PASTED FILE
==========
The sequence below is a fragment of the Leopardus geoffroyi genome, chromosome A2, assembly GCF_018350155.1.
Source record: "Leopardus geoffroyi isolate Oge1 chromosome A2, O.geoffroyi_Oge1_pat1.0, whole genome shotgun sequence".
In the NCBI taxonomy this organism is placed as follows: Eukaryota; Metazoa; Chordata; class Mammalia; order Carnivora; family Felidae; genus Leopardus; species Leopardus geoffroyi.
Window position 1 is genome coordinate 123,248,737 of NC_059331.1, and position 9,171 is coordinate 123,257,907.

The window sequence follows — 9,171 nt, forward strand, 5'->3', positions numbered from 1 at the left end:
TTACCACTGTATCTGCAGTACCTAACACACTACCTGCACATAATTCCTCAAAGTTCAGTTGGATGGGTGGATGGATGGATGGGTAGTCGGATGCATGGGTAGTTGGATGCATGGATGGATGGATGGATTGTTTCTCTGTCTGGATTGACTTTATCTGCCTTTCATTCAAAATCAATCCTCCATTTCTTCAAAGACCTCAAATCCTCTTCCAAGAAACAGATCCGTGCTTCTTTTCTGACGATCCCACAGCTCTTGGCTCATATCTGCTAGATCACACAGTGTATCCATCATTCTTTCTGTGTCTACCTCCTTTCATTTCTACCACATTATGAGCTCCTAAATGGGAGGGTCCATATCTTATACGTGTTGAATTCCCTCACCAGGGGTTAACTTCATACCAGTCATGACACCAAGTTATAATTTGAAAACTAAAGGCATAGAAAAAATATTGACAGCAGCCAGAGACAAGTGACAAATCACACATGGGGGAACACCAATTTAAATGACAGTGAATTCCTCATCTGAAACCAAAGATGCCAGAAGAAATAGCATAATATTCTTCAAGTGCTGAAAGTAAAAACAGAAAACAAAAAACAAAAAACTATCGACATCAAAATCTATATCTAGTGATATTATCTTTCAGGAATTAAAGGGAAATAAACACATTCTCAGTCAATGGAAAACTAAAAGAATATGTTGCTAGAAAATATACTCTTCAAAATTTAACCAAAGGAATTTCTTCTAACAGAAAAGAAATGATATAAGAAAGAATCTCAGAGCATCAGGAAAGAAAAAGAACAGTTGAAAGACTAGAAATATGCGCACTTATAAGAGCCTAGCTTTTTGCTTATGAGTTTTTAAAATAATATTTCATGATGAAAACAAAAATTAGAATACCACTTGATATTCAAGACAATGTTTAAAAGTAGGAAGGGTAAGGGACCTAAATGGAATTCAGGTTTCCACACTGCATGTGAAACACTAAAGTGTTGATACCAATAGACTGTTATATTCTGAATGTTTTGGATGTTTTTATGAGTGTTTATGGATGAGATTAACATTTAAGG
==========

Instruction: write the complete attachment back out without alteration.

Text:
The sequence below is a fragment of the Leopardus geoffroyi genome, chromosome A2, assembly GCF_018350155.1.
Source record: "Leopardus geoffroyi isolate Oge1 chromosome A2, O.geoffroyi_Oge1_pat1.0, whole genome shotgun sequence".
In the NCBI taxonomy this organism is placed as follows: Eukaryota; Metazoa; Chordata; class Mammalia; order Carnivora; family Felidae; genus Leopardus; species Leopardus geoffroyi.
Window position 1 is genome coordinate 123,248,737 of NC_059331.1, and position 9,171 is coordinate 123,257,907.

The window sequence follows — 9,171 nt, forward strand, 5'->3', positions numbered from 1 at the left end:
TTACCACTGTATCTGCAGTACCTAACACACTACCTGCACATAATTCCTCAAAGTTCAGTTGGATGGGTGGATGGATGGATGGGTAGTCGGATGCATGGGTAGTTGGATGCATGGATGGATGGATGGATTGTTTCTCTGTCTGGATTGACTTTATCTGCCTTTCATTCAAAATCAATCCTCCATTTCTTCAAAGACCTCAAATCCTCTTCCAAGAAACAGATCCGTGCTTCTTTTCTGACGATCCCACAGCTCTTGGCTCATATCTGCTAGATCACACAGTGTATCCATCATTCTTTCTGTGTCTACCTCCTTTCATTTCTACCACATTATGAGCTCCTAAATGGGAGGGTCCATATCTTATACGTGTTGAATTCCCTCACCAGGGGTTAACTTCATACCAGTCATGACACCAAGTTATAATTTGAAAACTAAAGGCATAGAAAAAATATTGACAGCAGCCAGAGACAAGTGACAAATCACACATGGGGGAACACCAATTTAAATGACAGTGAATTCCTCATCTGAAACCAAAGATGCCAGAAGAAATAGCATAATATTCTTCAAGTGCTGAAAGTAAAAACAGAAAACAAAAAACAAAAAACTATCGACATCAAAATCTATATCTAGTGATATTATCTTTCAGGAATTAAAGGGAAATAAACACATTCTCAGTCAATGGAAAACTAAAAGAATATGTTGCTAGAAAATATACTCTTCAAAATTTAACCAAAGGAATTTCTTCTAACAGAAAAGAAATGATATAAGAAAGAATCTCAGAGCATCAGGAAAGAAAAAGAACAGTTGAAAGACTAGAAATATGCGCACTTATAAGAGCCTAGCTTTTTGCTTATGAGTTTTTAAAATAATATTTCATGATGAAAACAAAAATTAGAATACCACTTGATATTCAAGACAATGTTTAAAAGTAGGAAGGGTAAGGGACCTAAATGGAATTCAGGTTTCCACACTGCATGTGAAACACTAAAGTGTTGATACCAATAGACTGTTATATTCTGAATGTTTTGGATGTTTTTATGAGTGTTTATGGATGAGATTAACATTTAAGG